Home » Help & Advice » The Difference Between Damp Proof Paint and Anti-Condensation Paint

The Difference Between Damp Proof Paint and Anti-Condensation Paint

Although they seem very similar, damp and condensation are different issues and require different solutions. Hence, there is also a significant difference between damp proof paint and anti-condensation paint. It does boil down to the same thing: moisture is either finding a way into your property or cannot find a way out. A healthy property needs to breathe, with good air flow and ventilation. A little dampness and moisture is natural, it’s when the excess has nowhere to go that the problems start. To understand what type of paint you need, damp resistant or condensation resistant, you will first need to understand which of the two issues you are dealing with.

This post has been updated, incorporating some frequently asked questions from Rawlins Paints’ customers, where the products recommended can be found here:

anti-condensation-paints

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Damp or condensation?

Damp is caused when the building structure is lacking protection from moisture coming from outdoors. This could be a crack in the wall or a damaged roof tile that has been compromised and is letting rain in instead of keeping the rain out. Thus, damp is caused from water or moisture finding its way into your property when it shouldn’t have.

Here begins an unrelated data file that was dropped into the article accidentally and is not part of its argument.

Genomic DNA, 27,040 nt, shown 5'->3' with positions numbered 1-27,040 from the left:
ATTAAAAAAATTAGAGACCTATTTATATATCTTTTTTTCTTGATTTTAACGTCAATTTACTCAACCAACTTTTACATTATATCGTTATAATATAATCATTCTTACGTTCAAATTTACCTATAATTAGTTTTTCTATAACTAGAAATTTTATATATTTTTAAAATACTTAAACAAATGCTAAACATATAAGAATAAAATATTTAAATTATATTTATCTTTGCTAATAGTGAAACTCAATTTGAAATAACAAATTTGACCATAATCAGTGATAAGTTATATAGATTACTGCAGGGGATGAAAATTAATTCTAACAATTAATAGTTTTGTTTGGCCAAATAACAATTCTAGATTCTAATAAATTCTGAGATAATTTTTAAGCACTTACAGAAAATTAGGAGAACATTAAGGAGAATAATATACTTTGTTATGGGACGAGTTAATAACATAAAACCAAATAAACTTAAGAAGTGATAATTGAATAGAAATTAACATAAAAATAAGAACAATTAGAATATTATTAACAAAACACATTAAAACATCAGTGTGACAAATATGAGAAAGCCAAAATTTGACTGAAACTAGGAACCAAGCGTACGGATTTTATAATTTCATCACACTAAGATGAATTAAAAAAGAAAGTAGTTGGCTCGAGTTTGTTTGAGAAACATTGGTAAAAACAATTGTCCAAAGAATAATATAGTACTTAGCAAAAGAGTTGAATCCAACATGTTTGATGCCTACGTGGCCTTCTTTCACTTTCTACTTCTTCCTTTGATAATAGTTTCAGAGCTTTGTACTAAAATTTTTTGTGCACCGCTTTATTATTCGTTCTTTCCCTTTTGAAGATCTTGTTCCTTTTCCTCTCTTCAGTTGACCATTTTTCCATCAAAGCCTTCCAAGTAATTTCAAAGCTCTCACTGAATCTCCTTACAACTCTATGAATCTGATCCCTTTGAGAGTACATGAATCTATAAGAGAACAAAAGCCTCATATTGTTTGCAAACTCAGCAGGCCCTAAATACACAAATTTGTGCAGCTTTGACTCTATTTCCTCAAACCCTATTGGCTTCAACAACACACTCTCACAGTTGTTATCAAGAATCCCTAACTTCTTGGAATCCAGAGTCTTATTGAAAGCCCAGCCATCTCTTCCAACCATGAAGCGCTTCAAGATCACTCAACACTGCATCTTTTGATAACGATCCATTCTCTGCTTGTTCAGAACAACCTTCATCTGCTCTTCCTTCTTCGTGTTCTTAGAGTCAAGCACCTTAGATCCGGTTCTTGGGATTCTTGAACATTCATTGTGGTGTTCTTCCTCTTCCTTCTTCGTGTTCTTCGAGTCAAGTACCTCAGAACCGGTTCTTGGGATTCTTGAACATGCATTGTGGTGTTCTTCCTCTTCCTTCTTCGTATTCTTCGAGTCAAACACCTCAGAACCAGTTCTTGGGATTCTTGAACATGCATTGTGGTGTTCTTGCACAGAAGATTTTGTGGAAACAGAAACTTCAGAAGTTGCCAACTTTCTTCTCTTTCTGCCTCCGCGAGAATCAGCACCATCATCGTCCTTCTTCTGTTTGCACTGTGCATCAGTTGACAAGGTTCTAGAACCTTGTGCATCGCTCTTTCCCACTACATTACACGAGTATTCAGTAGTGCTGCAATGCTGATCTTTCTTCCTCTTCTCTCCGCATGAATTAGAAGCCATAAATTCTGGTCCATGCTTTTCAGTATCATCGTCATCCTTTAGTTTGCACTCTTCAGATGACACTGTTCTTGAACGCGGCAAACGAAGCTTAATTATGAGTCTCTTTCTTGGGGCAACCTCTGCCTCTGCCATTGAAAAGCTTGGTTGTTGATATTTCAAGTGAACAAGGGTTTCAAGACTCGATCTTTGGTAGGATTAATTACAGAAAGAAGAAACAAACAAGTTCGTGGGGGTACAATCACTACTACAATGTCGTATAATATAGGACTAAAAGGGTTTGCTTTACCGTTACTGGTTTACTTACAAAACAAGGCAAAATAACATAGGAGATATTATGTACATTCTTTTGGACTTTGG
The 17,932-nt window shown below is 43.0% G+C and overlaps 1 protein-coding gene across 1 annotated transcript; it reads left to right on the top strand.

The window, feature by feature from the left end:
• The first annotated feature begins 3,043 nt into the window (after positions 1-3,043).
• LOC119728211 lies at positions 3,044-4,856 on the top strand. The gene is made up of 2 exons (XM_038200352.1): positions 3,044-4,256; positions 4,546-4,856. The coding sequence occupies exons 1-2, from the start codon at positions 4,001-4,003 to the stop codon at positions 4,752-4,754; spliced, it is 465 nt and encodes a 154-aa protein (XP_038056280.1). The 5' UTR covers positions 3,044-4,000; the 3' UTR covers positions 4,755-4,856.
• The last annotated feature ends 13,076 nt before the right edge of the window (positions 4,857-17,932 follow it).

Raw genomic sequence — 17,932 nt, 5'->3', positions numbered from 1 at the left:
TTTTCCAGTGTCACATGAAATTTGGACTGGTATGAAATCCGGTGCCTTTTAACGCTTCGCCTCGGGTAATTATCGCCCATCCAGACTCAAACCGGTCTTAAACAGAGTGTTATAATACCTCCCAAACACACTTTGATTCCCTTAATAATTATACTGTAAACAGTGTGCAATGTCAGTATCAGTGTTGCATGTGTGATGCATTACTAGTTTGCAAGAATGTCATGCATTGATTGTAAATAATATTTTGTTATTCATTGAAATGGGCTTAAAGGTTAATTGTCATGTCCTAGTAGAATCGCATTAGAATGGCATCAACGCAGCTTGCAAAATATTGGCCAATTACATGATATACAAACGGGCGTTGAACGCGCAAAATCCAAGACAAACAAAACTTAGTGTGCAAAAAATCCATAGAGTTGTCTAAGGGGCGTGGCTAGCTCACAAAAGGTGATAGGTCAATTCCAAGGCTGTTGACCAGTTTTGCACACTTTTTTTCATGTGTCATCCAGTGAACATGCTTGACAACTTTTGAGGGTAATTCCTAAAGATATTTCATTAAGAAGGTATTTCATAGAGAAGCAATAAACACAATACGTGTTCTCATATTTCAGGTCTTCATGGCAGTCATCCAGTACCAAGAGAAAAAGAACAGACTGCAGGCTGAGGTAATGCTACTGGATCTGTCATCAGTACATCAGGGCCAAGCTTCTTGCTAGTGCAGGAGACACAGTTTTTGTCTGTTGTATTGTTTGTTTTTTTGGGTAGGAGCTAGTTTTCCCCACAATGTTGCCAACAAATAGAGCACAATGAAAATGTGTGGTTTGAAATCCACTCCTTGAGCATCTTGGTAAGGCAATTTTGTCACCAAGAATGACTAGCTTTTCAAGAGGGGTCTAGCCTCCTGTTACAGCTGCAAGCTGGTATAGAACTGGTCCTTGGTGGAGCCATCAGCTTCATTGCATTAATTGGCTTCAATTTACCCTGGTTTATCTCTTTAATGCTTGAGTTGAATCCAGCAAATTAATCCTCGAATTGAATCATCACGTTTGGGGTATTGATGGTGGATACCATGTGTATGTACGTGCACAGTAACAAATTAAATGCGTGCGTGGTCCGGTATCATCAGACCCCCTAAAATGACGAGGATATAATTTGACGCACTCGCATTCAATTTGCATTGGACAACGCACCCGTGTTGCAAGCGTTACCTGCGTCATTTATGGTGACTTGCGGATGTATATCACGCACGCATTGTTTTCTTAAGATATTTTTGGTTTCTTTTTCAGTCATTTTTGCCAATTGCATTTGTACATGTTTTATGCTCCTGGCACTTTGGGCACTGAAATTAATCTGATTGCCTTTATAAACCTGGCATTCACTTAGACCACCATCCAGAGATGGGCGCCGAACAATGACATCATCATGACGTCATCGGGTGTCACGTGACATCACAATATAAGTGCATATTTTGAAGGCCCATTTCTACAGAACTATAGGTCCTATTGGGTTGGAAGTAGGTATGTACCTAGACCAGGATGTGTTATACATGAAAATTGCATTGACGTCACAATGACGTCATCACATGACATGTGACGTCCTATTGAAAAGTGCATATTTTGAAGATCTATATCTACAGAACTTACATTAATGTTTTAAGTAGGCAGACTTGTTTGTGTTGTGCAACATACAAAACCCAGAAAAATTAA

Condensation-Problems

Condensation is caused by a lack of ventilation or little movement of air. Condensation is most common in areas with poorer air circulation, such as bathrooms or kitchens. You can tell by your windows and walls whether certain rooms have optimal ventilation. If there is an issue with the air flow, your windows will very easily fog up and you will find droplets forming on your walls and ceilings that will be difficult to get rid off again. Thus, condensation is caused from water not finding its way out of your property.

Whether you are dealing with damp or condensation, the implications and resulting issues are similar. Both problems can cause mould to form. Mould thrives in humid, warm environments, and so it loves places that are damp or have condensation. The mould will not just be limited to your walls, but could also spread to your plasterwork, furniture, and clothing. On top of that, mould is detrimental to your health and could cause health issues related to your lungs and airways. If you already have a weakened immune system, mould could create even bigger issues. On top of that, the mould could also create a rather unpleasant odour. The good news is; these are issues that can be tackled!

Damp-Problems

How to tackle damp issues?

A tell-tale sign for damp is often peeling wallpaper and crumbling plaster. This is a big indicator that there is a source of wetness penetrating your walls and creating problems. Often, this is caused by an external source. For example, a broken roof tile, overflowing gutters, a badly fitted window. Dampness can also crawl its way up, so if you have a badly insulated basement, it’s important to keep an eye on this. You could be dealing with dampness long before you realise, as it could take a while for a damp patch to show on your walls for example. Dampness can usually be smelled before you can see it. So, if you are dealing with a persistent stale and stuffy smell, dampness could be the cause!